Ask Better Questions…Close More Sales

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Get a piece of string that is approximately six inches long.  Sit down at a table and lay the string out in a straight line starting at the edge of the table in front of you and running towards the opposite side of the table.

Grab the closest end of the piece of string between your thumb and first finger and push it across the table making sure to maintain the straight line.  Can you do it?  I can’t.

Put the string back in a straight line.  Go around to the other side of the table.  Grab the closest end of the string between your thumb and your first finger and pull it across the table.  Can you keep it in a straight line?

Just like you need to pull a piece of string to keep the line straight, you need to pull customers in the right direction to close the sale.  When you make statements you are pushing customers.  When you ask questions you are pulling them.  It is difficult to push a customer to a sale.  It is easier, and better long term, to pull them to the sale.

Great sales professionals develop great sales questions.  Your questions will deal with three time periods; the past, the present, and the future.

 

Questions about the past allow you to uncover valuable information.  You get to find out what has worked, what hasn’t, what someone likes, and what someone doesn’t like.  Questions about the past will give you clues about what to avoid and what to look for as a possible direction to guide your prospect.  They say the past predicts the future, and many times this is true.

Possible questions about the past that you could ask are:

What product/service have you used in the past?
What did you like about that product?
What did you not like about that product?
What did you like about the vendor?
What did you dislike about the vendor?
How did this product help your company prosper?
Have you encountered any problems because of past products you’ve used?
What has prompted you to change suppliers in the past?

 

Questions about the present will disclose a prospect’s most immediate needs and pains.  These questions will give you information about the situation that you need to solve in order to make the sale.  Where the past will show trends and events that will influence a buyer, the present is where the problem must be discovered and solved.

Possible questions about the present that you could ask are:

What is your most pressing issue?
What is the best thing about your current supplier?
What is your biggest challenge you face with your supplier?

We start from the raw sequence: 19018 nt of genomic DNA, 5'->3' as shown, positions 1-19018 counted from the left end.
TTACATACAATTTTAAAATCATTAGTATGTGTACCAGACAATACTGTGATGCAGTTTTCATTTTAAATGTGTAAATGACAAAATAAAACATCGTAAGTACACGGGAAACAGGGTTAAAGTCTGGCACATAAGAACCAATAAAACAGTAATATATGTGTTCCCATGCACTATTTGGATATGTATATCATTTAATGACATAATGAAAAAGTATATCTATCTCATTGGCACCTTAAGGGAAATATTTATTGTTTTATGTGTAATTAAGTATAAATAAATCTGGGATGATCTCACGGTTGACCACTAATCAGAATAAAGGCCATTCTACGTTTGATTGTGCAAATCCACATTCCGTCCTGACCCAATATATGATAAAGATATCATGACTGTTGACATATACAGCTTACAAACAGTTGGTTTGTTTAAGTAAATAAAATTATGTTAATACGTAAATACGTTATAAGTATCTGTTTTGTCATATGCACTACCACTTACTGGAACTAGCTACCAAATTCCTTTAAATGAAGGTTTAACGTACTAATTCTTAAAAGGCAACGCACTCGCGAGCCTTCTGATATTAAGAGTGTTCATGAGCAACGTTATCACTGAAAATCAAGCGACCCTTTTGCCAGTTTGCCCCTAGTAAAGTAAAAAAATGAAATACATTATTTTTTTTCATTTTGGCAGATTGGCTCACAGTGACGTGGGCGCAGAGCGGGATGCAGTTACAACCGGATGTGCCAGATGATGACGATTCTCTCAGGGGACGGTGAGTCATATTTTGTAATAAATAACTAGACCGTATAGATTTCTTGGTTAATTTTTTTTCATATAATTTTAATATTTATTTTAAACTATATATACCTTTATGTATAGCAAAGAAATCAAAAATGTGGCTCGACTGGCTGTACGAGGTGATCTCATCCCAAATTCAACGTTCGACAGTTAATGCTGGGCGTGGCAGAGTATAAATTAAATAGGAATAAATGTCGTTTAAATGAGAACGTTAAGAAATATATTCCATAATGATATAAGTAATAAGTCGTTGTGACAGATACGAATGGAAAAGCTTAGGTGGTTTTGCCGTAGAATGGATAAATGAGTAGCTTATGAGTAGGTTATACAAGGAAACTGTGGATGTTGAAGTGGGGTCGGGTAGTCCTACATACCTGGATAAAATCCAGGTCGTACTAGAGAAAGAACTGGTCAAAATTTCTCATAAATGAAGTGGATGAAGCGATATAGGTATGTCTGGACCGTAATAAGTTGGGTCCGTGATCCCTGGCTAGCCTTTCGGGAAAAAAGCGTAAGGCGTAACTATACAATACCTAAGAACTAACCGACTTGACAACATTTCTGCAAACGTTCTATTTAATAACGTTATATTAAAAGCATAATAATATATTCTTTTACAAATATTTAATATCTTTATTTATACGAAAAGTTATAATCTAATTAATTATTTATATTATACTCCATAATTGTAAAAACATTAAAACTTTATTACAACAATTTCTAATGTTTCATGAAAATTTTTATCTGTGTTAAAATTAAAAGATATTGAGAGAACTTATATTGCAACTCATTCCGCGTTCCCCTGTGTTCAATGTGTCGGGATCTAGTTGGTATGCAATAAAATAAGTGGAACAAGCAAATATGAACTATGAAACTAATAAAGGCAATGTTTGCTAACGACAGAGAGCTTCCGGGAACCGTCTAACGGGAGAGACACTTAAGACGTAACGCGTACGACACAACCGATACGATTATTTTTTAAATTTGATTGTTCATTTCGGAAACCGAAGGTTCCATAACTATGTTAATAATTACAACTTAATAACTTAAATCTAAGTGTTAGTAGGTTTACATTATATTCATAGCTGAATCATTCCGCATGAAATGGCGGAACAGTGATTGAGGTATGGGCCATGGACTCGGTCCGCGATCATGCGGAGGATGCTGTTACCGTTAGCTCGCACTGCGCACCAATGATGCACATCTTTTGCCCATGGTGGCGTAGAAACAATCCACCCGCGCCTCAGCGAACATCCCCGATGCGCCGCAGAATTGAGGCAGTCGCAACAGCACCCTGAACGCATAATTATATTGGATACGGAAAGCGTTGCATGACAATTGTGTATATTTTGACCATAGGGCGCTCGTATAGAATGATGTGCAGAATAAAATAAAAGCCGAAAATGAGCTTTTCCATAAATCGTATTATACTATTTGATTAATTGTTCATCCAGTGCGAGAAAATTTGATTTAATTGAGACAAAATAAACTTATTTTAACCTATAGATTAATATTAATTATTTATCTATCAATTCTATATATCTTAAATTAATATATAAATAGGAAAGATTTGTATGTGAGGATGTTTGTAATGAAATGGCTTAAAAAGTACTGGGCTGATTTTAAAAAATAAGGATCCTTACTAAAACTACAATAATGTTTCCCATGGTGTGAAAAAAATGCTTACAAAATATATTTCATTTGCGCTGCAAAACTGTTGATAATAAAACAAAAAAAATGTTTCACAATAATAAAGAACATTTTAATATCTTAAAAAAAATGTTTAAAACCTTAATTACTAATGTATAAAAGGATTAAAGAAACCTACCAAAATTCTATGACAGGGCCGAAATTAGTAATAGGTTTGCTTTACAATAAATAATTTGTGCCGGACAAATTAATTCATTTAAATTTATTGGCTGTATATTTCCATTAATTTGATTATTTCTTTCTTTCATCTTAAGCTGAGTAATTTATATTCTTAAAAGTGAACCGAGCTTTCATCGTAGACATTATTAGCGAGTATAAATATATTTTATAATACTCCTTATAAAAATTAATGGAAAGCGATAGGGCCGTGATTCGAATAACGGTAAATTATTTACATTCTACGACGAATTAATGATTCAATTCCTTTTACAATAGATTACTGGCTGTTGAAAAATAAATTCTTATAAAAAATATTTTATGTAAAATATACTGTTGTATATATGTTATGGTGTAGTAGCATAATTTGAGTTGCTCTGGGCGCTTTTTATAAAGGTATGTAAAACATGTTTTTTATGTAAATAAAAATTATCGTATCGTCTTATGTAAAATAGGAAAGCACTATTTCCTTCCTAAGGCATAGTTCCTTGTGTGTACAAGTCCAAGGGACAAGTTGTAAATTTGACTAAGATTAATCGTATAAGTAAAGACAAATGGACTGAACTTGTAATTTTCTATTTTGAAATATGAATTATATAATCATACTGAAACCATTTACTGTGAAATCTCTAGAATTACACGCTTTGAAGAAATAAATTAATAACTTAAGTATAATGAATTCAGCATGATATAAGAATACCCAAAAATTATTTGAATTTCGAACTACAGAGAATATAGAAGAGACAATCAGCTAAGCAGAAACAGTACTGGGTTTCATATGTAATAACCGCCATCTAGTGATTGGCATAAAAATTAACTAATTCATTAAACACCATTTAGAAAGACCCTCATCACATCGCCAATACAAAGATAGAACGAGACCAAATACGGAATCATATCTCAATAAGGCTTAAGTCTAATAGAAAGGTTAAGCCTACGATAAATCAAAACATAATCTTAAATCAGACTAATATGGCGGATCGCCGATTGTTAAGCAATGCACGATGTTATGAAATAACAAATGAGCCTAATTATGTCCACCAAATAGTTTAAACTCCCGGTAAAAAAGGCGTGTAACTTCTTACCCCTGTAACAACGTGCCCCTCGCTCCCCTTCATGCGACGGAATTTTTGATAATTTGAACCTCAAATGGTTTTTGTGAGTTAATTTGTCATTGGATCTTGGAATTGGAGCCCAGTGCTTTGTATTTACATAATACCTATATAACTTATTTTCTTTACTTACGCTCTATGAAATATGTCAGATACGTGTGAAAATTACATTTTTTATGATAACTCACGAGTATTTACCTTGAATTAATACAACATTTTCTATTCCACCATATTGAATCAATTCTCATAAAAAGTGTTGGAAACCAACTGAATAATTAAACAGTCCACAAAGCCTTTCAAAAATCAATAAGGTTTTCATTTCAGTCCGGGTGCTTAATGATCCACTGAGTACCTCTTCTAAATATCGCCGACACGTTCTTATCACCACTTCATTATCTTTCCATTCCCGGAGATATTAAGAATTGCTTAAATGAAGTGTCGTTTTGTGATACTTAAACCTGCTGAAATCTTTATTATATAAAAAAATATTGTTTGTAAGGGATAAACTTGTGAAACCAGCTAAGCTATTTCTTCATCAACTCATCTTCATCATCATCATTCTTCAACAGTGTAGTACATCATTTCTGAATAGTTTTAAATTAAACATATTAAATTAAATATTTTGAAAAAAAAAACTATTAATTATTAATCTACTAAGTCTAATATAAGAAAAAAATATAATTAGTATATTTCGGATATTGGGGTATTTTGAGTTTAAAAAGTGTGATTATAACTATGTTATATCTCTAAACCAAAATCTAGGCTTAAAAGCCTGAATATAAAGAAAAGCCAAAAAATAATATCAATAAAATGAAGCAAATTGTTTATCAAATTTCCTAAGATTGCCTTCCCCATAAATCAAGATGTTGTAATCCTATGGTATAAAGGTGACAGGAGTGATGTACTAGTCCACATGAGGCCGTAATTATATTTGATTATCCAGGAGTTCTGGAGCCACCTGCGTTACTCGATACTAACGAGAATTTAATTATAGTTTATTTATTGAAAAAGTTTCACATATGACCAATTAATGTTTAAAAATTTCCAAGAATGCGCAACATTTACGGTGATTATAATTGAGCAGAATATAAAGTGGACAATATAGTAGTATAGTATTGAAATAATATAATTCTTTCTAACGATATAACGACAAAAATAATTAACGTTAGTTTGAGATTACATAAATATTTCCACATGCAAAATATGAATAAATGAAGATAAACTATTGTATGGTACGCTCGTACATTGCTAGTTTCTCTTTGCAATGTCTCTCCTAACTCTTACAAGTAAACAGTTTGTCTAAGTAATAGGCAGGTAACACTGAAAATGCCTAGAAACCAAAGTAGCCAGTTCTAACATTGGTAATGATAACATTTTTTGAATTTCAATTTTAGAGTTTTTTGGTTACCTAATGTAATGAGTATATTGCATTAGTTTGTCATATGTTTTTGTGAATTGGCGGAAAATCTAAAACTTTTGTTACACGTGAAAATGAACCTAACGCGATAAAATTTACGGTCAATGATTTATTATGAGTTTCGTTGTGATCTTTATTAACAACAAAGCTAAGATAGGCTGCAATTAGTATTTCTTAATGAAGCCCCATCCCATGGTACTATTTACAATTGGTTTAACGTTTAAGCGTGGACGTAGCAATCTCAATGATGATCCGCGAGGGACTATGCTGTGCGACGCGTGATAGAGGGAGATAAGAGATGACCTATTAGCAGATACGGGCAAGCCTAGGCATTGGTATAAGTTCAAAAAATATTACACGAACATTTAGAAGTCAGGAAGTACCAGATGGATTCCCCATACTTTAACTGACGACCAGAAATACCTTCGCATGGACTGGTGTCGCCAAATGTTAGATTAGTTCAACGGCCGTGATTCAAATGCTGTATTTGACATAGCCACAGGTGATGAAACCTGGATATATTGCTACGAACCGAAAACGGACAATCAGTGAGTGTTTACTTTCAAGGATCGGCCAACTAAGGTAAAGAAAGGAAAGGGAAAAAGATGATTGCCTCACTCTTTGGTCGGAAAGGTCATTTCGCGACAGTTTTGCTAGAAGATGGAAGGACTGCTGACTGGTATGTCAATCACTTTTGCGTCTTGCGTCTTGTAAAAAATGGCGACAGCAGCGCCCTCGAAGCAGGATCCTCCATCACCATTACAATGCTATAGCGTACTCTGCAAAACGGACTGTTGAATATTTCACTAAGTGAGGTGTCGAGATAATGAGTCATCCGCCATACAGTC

Does your supplier bring added value to your company?
What would prompt you to consider a change at this time?

 

Questions about the future deal with the dreams and aspirations of your prospect.  You will discover the client’s goals and uncover the direction that they want to move forward to.  Future oriented questions bring emotion into play.  They allow the prospect to think big and create the ultimate opportunity for themselves or their business.

Possible questions about the future that you could ask are:

If this were a perfect world, what additional value would your supplier bring to you, or to your company?
Where do you see your company in five years, and how could a vendor help you get there?
If you had the perfect product what would it look like?
How can I help you reach your goals?
If we were doing business, and in one year we met to review the year together, what would have to have happened for you to feel good about that year?

 

By asking more questions you will be able to lead the person sitting across the table to the destination you desire.  Maybe you are closing the sale for a big order.  Maybe you are closing the sale of having another meeting.  Maybe you are closing on an initiative that you want your colleagues to buy in on.  Life is full of selling opportunities.

Develop an inventory of great questions.  The more you use them the more you will become comfortable with them.  Use perception to see what your customer is experiencing, and then ask questions designed to help solve their problems.  Remember, it is never about your product or service.  It is always about the benefits owning your product or service brings your client.  Use your questions to get the information you need to help your client own your product or service.

Asking better questions, and asking the right questions will lead you to success and help you Build a Better Biz! 

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